Contact: MEREDITH EMMANUEL
ATTENTION EDITORS AND PRODUCERS: Virts and Harding are available for post-flight interviews. For more information please visit www.OneMoreOrbit.com or email Meredith. Look for #onemoreorbit on social media.
* The Additional records are:
Nursultan to Mauritius (fastest sector at an average speed of 574 mph, over 8 hours, 41 minutes)
North Pole to the South Pole
Cape Canaveral to North Pole
Cape Canaveral to Nursultan
North Pole to Nursultan
North Pole to Mauritius
Nursultan to South Pole
Mauritius to South Pole
Mauritius to Punta Arenas
South Pole to Punta Arenas
South Pole to Cape Canaveral
Punta Arenas to Cape Canaveral
Statement from Capt. Hamish Harding, One More Orbit mission director (on the eve of the record attempt):
Background to the World Speed Record
The world record that we are attempting, under both the Féderátion Aéronautique Internationale (FAI), and Guinness World Records, is the Polar Circumnavigation of the Earth Speed Record for any aircraft.
The FAI speed record has stood for 11 years and is currently held by Capt. Aziz Ojjeh in a Bombardier Global XRS from 2008. The Guinness World Record, which is based purely on minimum time rather than average speed as with FAI, has stood for 42 years and is currently held by Capt. Walter Mullikin in a Pan Am 747SP from 1977. We are attempting to break both records simultaneously in a Gulfstream G650ER business jet, over an approximately 48 hour mission starting at 09:32 EDT in July 9th, 2019.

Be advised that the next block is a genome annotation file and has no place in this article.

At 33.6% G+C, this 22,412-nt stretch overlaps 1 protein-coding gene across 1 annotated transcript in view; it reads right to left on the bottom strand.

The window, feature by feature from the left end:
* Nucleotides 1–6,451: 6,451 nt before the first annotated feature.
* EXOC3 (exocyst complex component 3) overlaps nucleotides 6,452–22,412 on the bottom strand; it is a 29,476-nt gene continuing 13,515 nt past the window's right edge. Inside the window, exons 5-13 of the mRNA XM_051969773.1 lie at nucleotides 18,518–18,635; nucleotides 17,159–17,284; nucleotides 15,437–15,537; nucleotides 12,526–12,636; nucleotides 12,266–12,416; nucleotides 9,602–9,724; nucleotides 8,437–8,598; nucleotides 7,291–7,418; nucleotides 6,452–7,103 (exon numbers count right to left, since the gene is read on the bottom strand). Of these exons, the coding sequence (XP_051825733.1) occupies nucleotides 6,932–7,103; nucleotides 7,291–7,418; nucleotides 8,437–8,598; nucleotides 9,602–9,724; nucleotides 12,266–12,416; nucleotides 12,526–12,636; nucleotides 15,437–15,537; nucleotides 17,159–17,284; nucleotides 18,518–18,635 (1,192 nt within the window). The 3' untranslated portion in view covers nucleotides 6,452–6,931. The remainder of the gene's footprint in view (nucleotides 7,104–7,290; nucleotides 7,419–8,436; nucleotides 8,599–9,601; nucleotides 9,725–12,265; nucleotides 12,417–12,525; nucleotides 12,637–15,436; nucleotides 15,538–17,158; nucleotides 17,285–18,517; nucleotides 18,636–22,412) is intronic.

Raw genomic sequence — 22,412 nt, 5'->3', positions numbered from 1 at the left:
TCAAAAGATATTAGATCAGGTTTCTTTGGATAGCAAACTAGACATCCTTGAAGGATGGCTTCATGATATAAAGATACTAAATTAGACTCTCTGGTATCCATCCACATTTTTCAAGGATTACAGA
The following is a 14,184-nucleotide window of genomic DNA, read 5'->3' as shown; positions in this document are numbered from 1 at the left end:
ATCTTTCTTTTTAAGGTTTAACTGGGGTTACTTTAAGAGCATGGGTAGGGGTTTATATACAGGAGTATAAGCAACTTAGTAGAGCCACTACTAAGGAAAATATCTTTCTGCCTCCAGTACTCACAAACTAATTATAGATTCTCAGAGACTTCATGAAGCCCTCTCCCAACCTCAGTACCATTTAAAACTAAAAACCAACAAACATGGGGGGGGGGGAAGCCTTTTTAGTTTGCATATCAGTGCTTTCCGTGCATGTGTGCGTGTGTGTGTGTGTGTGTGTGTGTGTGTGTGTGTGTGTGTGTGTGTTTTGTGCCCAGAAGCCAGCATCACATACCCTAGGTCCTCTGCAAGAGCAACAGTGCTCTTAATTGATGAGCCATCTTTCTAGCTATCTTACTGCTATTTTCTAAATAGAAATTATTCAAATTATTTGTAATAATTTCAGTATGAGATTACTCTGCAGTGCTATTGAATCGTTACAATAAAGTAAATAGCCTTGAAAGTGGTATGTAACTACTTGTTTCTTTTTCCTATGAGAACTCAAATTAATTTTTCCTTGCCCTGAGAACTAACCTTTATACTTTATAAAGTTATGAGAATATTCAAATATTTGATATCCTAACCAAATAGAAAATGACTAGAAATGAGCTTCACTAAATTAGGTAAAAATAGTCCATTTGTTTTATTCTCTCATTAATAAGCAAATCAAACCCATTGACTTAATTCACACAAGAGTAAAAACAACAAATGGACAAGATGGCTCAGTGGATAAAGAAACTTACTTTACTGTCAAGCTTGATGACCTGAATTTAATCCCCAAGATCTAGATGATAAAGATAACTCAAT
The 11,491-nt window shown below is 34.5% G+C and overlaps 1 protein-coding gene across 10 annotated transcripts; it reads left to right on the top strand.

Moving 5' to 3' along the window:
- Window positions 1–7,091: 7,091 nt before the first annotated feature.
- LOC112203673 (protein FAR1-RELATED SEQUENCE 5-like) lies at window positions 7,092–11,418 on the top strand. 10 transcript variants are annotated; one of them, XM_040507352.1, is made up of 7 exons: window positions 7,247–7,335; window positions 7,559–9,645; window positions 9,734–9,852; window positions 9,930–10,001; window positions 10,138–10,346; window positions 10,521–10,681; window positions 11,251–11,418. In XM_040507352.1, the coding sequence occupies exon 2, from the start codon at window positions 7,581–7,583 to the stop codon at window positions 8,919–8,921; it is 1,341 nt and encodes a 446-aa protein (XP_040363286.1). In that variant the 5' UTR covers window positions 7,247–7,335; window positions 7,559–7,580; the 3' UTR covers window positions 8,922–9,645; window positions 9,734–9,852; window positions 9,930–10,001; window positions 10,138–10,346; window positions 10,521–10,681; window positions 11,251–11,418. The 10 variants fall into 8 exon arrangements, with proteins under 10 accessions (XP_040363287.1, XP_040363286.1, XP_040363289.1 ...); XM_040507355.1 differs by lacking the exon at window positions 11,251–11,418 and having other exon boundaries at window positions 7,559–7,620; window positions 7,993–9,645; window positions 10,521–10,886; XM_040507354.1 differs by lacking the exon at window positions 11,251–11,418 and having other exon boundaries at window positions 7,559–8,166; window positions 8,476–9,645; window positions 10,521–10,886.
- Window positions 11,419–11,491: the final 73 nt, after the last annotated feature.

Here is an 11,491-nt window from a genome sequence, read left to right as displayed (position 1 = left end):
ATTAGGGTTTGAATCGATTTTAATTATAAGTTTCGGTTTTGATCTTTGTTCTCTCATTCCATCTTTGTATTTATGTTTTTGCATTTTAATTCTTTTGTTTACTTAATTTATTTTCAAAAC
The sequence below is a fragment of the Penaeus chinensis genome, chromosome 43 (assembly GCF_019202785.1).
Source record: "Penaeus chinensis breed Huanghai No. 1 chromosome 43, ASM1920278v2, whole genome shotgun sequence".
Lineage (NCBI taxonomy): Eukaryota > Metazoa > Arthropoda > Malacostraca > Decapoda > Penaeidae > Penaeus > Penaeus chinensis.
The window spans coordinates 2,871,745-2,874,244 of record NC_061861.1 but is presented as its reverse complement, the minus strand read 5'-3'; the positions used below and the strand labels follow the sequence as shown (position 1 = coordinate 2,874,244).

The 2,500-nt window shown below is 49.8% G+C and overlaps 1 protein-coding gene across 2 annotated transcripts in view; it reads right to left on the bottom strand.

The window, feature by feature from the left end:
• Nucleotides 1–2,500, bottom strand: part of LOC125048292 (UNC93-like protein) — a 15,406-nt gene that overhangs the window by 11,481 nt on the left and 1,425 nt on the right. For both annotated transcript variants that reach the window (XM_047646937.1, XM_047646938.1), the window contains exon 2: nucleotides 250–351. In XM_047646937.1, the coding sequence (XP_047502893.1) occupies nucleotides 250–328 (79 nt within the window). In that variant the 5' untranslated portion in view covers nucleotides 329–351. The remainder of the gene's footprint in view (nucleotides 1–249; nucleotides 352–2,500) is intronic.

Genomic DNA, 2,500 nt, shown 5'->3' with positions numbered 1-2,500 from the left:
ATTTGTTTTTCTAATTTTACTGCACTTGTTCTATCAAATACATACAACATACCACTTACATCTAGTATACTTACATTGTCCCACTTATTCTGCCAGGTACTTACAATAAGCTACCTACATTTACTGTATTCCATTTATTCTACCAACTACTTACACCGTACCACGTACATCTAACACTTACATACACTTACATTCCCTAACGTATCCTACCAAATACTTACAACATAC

This requires us to start and finish at the same point on the earth, cross directly over the north and south poles, passing over the equator twice at between 120 and 180 degrees of longitude apart (i.e. we have to go up and down opposite sides of the earth). We cannot change flight crew, nor vary the route once declared to the record authorities.
The average speed over the course is calculated based on the Great Circle distance of our route which is 21,691 nautical miles (40,172 km). However, real flight planned routes are never quite as direct as Great Circles and ours is currently 22,328 nautical miles ( 41,351 km). So, an important part of any speed record attempt is negotiating even more direct routings with Air Traffic Control as we proceed.
Our route around the earth from the NASA Shuttle Landing Facility in Florida involves four sectors, and three refuel locations in Kazakhstan, Mauritius and Chile. Another critical part of the record is optimizing the refuel times to operate like “Formula 1 Pit Stops”. Our teams have already flown to each location in advance to plan and oversee the whole refuel process to reduce time on the ground to the absolute minimum possible. We will attempt refuel stops of around 30 minutes each, which requires “no delay” arrivals and departures ahead of any other aircraft using the airport at the time.
“The biggest adventure you can take is to live the life of your dreams” – Oprah Winfrey
— Capt. Hamish Harding, Chairman of Action Aviation, Mission Director and one of the four pilots flying the mission.